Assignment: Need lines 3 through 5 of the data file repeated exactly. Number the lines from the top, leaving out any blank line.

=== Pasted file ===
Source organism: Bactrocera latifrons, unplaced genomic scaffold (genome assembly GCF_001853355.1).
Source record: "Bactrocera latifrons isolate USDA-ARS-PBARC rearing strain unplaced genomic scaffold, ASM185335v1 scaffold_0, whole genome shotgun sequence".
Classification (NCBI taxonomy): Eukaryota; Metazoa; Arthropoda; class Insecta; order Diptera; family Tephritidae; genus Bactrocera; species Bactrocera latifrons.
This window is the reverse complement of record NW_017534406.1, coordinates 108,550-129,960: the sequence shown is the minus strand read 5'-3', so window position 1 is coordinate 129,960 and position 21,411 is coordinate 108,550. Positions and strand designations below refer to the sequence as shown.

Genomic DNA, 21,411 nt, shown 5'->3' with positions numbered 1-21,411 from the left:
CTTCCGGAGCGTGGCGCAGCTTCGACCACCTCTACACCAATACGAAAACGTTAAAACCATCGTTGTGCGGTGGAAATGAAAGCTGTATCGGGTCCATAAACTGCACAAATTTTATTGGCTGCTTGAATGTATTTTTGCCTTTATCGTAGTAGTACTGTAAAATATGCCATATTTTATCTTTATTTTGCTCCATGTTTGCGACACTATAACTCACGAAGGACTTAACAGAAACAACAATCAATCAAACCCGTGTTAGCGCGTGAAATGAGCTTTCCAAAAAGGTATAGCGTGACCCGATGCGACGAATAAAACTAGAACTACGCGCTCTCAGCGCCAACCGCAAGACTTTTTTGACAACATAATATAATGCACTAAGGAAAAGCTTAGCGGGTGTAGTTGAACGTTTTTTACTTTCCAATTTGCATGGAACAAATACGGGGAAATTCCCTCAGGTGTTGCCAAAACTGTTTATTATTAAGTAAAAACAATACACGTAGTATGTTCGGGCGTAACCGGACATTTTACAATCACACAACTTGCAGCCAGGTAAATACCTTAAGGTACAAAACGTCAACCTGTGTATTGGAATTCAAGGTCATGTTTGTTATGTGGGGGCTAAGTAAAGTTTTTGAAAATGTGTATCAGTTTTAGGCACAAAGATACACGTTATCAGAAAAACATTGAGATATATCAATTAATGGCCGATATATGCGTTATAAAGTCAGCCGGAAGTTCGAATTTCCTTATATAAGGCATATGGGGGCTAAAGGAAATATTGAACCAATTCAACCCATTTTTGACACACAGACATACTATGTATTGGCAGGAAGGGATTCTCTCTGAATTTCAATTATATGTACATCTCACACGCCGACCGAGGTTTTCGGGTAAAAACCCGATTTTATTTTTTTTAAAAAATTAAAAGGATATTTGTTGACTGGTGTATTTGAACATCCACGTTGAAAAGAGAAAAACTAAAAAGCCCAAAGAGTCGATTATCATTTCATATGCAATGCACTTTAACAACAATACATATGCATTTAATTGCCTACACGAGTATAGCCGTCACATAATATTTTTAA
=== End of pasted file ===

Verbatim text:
Classification (NCBI taxonomy): Eukaryota; Metazoa; Arthropoda; class Insecta; order Diptera; family Tephritidae; genus Bactrocera; species Bactrocera latifrons.
This window is the reverse complement of record NW_017534406.1, coordinates 108,550-129,960: the sequence shown is the minus strand read 5'-3', so window position 1 is coordinate 129,960 and position 21,411 is coordinate 108,550. Positions and strand designations below refer to the sequence as shown.

Genomic DNA, 21,411 nt, shown 5'->3' with positions numbered 1-21,411 from the left: